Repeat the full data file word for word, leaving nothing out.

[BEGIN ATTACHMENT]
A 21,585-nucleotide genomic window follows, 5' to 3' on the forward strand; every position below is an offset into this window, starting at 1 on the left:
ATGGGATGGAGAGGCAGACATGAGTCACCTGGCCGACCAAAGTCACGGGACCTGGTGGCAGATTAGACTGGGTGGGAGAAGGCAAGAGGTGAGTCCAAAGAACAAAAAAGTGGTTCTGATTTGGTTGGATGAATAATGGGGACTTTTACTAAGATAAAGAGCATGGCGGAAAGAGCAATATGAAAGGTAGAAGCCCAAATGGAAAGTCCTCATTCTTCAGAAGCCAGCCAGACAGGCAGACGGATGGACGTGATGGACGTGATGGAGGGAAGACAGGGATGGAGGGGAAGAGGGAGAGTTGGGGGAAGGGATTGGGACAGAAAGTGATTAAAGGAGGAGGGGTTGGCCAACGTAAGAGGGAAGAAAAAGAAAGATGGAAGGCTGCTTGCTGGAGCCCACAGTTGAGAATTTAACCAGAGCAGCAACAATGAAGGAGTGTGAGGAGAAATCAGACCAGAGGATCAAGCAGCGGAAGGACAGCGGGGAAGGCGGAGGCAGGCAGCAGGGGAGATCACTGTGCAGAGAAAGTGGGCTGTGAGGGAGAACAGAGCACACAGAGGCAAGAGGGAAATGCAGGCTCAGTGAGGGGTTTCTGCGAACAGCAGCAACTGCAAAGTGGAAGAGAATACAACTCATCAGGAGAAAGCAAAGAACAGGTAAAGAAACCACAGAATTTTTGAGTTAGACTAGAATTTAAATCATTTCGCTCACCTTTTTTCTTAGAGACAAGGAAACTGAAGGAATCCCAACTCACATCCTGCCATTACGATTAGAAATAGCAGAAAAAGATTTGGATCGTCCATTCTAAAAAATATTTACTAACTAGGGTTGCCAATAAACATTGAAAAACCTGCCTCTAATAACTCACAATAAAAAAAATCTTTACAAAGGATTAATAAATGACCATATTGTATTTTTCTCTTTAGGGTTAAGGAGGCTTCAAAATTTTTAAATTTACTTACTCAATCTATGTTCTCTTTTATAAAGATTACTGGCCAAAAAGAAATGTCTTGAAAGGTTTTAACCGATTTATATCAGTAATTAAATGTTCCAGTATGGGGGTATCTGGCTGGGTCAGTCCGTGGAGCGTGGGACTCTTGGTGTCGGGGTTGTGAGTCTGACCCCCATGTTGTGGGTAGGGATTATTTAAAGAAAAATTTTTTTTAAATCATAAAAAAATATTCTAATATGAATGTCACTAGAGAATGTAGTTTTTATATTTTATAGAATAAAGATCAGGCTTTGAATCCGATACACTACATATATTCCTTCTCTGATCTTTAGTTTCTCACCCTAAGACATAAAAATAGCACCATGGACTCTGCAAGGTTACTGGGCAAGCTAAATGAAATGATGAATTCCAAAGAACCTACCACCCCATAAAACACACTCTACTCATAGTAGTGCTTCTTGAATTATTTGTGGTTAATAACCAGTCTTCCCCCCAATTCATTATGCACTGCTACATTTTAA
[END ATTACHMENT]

A 21,585-nucleotide genomic window follows, 5' to 3' on the forward strand; every position below is an offset into this window, starting at 1 on the left:
ATGGGATGGAGAGGCAGACATGAGTCACCTGGCCGACCAAAGTCACGGGACCTGGTGGCAGATTAGACTGGGTGGGAGAAGGCAAGAGGTGAGTCCAAAGAACAAAAAAGTGGTTCTGATTTGGTTGGATGAATAATGGGGACTTTTACTAAGATAAAGAGCATGGCGGAAAGAGCAATATGAAAGGTAGAAGCCCAAATGGAAAGTCCTCATTCTTCAGAAGCCAGCCAGACAGGCAGACGGATGGACGTGATGGACGTGATGGAGGGAAGACAGGGATGGAGGGGAAGAGGGAGAGTTGGGGGAAGGGATTGGGACAGAAAGTGATTAAAGGAGGAGGGGTTGGCCAACGTAAGAGGGAAGAAAAAGAAAGATGGAAGGCTGCTTGCTGGAGCCCACAGTTGAGAATTTAACCAGAGCAGCAACAATGAAGGAGTGTGAGGAGAAATCAGACCAGAGGATCAAGCAGCGGAAGGACAGCGGGGAAGGCGGAGGCAGGCAGCAGGGGAGATCACTGTGCAGAGAAAGTGGGCTGTGAGGGAGAACAGAGCACACAGAGGCAAGAGGGAAATGCAGGCTCAGTGAGGGGTTTCTGCGAACAGCAGCAACTGCAAAGTGGAAGAGAATACAACTCATCAGGAGAAAGCAAAGAACAGGTAAAGAAACCACAGAATTTTTGAGTTAGACTAGAATTTAAATCATTTCGCTCACCTTTTTTCTTAGAGACAAGGAAACTGAAGGAATCCCAACTCACATCCTGCCATTACGATTAGAAATAGCAGAAAAAGATTTGGATCGTCCATTCTAAAAAATATTTACTAACTAGGGTTGCCAATAAACATTGAAAAACCTGCCTCTAATAACTCACAATAAAAAAAATCTTTACAAAGGATTAATAAATGACCATATTGTATTTTTCTCTTTAGGGTTAAGGAGGCTTCAAAATTTTTAAATTTACTTACTCAATCTATGTTCTCTTTTATAAAGATTACTGGCCAAAAAGAAATGTCTTGAAAGGTTTTAACCGATTTATATCAGTAATTAAATGTTCCAGTATGGGGGTATCTGGCTGGGTCAGTCCGTGGAGCGTGGGACTCTTGGTGTCGGGGTTGTGAGTCTGACCCCCATGTTGTGGGTAGGGATTATTTAAAGAAAAATTTTTTTTAAATCATAAAAAAATATTCTAATATGAATGTCACTAGAGAATGTAGTTTTTATATTTTATAGAATAAAGATCAGGCTTTGAATCCGATACACTACATATATTCCTTCTCTGATCTTTAGTTTCTCACCCTAAGACATAAAAATAGCACCATGGACTCTGCAAGGTTACTGGGCAAGCTAAATGAAATGATGAATTCCAAAGAACCTACCACCCCATAAAACACACTCTACTCATAGTAGTGCTTCTTGAATTATTTGTGGTTAATAACCAGTCTTCCCCCCAATTCATTATGCACTGCTACATTTTAA